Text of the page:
- Huelmann’s article on “Knowledge, Judgment and the Use of Property.” https://mises.org/system/tdf/rae10_1_2.pdf?file=1&type=document
- See also Guido Hülsmann’s “Knowledge, Judgment, and the Use of Property,” p. 44.)
Against Monopoly comments:
Can’t the argument disproving the legitimacy of intellectual property be simplified to recognizing that two or more people can independently develop the same idea. If two or more people can independently develop an “idea” then how can one person assert “ownership”????Intellectual property, as a concept, presents a logical conundrum, how can one person have property right to an idea that is denied to the others who also legitimately developed the same idea.
[Comment at 01/06/2010 06:20 AM by Steve R.]
Two people can never independently develop the same idea. They are two ideas that happen to be similar (indistinguishably).Two dissimilar objects do not magically collapse into a single object just because they become so highly similar that people cannot distinguish between them. Clearly, such magic does not happen in this universe. They remain two distinct objects.
It may be that our language blinds us to this reality, e.g. the use of ‘same’ to mean both ‘indistinguishably similar’ (“I have the same phone as you”) and ‘identical’ (“Is that the same phone you had yesterday”).
THEREFORE, GIVEN THAT SIMILARITY DOES NOT CONFER IDENTITY, people do own the ideas they think up and when they fix them in a medium or realise them in a mechanism then they become their intellectual property. Only patent attempts to legislate the idea that similarity connotes identity and thus that there can only be one owner of a distinct idea or fixation thereof.
However, let’s also not forget that copying is as perfectly natural as intellectual property, so if you lend or give someone your IP, then they are naturally at liberty to copy it. It is only copyright that attempts to legislate the idea that you can give someone an intellectual work and prohibit them from copying it.
Patent and copyright are unnatural.
Intellectual property is as natural as material property.
In other words, there’s nothing invalid or unnatural about IP once you eliminate the 18th century privileges that unnaturally augment it (or attempt to).
[Comment at 01/06/2010 07:15 AM by Crosbie Fitch]
Of course, this assumes that you believe in “natural” anything. The only “natural” I believe in is existence and the law of tooth and claw. All else are constructs of man and inherently flawed.The only “natural” rights anyone has, exclusive of those given to living being by nature, are those invented by someone. If something was truly universal and as obvious as either Kinsella or Fitch say, then there would be universal agreement. Even Libertarians do not uniformly define natural rights or what those rights are. Until they do so, the term is meaningless, as meaningless as Kinsella claims “ownership of intellectual property” is, and perhaps more so since “natural” rights require even more in the way of artificial constructs than intellectual property, including patents and copyrights seems to (I can at least see a single set of rules for patents and copyrights, looking for “natural” rights leads to all sorts of arguments amongst Libertarians at to what they mean).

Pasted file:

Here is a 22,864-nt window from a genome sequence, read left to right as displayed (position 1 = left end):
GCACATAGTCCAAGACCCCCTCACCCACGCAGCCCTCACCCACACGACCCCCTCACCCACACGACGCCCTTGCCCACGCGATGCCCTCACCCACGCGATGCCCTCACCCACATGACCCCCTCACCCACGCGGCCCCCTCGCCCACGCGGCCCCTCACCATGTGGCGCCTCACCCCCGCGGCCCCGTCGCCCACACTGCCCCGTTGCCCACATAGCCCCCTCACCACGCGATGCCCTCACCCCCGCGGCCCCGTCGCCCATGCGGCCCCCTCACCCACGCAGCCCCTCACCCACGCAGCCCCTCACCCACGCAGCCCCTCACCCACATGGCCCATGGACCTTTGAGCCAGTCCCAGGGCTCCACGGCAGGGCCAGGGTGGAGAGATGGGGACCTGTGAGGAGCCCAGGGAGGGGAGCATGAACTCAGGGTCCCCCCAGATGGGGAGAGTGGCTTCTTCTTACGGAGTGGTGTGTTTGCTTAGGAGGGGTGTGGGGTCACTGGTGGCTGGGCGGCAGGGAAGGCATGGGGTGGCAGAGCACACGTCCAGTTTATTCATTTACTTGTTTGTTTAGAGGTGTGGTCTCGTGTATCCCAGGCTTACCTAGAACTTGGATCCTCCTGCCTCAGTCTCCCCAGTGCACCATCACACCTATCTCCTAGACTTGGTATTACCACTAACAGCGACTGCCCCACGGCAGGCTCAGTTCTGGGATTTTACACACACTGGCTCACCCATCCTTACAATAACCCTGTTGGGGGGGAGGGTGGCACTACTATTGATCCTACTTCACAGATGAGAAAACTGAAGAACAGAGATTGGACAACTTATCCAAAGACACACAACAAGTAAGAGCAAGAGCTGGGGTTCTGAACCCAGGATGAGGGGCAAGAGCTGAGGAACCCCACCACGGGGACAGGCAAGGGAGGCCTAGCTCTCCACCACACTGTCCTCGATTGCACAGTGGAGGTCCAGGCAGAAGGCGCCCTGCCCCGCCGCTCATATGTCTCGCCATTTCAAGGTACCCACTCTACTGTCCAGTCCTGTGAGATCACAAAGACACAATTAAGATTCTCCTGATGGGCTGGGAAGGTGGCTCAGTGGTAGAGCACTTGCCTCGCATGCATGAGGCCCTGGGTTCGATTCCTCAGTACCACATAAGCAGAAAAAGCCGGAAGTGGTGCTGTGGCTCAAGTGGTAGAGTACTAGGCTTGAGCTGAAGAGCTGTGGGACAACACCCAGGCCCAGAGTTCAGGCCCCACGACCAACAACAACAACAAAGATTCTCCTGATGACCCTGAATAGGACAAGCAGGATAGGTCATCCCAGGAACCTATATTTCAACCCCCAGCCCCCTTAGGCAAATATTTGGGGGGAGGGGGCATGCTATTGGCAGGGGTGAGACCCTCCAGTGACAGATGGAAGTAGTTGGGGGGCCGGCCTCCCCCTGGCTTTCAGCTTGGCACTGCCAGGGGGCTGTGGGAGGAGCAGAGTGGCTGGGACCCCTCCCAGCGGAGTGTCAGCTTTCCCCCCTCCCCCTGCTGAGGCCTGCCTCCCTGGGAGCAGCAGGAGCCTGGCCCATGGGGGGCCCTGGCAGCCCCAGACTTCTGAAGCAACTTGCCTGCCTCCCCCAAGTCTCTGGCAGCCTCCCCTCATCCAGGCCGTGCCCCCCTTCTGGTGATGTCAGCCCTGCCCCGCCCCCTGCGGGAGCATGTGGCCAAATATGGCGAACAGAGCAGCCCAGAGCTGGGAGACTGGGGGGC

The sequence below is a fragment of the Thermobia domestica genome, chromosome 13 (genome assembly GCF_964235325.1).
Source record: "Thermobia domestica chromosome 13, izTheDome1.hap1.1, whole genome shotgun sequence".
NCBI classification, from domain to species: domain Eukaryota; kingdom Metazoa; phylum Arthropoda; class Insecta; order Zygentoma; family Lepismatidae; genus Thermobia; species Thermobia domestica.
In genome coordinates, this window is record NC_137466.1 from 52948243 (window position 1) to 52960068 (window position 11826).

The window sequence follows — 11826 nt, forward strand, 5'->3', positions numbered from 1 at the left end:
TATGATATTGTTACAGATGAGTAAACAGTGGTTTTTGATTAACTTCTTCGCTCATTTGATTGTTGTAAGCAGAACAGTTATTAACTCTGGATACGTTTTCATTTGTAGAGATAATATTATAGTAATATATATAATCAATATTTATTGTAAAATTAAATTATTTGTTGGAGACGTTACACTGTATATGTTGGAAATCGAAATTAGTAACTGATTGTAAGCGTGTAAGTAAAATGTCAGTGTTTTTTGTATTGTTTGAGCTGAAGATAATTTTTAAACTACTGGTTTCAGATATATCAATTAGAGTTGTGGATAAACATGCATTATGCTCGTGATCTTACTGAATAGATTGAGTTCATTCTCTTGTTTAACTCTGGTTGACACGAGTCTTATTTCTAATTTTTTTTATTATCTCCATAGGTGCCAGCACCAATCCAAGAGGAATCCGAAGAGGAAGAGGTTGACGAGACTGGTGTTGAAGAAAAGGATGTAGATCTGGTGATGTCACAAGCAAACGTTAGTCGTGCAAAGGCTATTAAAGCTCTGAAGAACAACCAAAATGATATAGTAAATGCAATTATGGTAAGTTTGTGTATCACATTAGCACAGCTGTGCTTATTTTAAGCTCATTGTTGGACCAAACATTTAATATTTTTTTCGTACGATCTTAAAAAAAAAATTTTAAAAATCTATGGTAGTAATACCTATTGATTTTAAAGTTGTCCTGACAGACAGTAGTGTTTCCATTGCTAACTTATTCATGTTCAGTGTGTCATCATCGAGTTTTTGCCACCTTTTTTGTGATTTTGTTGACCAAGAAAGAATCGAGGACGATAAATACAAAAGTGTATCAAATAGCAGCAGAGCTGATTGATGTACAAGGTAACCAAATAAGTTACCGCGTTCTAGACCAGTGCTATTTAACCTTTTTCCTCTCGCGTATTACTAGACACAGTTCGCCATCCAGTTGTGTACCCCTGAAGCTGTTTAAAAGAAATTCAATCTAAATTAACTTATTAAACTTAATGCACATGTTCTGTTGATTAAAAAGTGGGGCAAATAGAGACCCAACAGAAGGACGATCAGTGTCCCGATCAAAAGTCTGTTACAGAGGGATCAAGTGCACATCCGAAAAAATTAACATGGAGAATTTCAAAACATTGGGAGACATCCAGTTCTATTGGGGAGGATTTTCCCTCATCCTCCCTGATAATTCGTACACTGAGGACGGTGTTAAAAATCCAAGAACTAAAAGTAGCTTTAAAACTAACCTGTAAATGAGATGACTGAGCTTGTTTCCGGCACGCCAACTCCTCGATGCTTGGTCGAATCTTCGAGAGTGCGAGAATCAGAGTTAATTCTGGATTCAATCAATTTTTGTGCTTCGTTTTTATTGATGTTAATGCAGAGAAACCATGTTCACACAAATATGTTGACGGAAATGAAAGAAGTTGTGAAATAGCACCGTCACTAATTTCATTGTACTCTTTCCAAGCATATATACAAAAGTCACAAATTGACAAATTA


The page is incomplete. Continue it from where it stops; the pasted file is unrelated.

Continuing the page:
Patents and copyrights might well by “unnatural,” as Fitch claims. I similarly claim that “natural” rights are just as unnatural (except for the laws of nature, exemplified by “eat or be eaten” and “might makes right,” both with actual nature behind it), especially when “natural” rights exist only under the guise of the Libertarian religion, and especially when various sects of the Libertarian religion have different beliefs regarding same.
[Comment at 01/06/2010 07:57 AM by Anonymous]
[Comment at 01/06/2010 07:58 AM by Steve R.]
- See also Julio H. Cole, “Patents and Copyrights: Do the Benefits Exceed the Costs?”, J. Libertarian Stud. 15, no. 4 (Fall 2001): 79–105, p. 84 et seq., discussing the importance of technical progress (not to be confused with patents) to economic growth. In this regard, Cole cites in n.12: Robert M. Sherwood, Intellectual Property and Economic Development (Boulder, Colo.: Westview Press, 1990), pp. 82–83; Robert M. Solow, “Technical Change and the Aggregate Production Function,” Review of Economics and Statistics 39 (1957), pp. 312–20; and Edward F. Denison, Accounting for Slower Economic Growth (Washington, D.C.: Brookings Institution, 1979). [↩]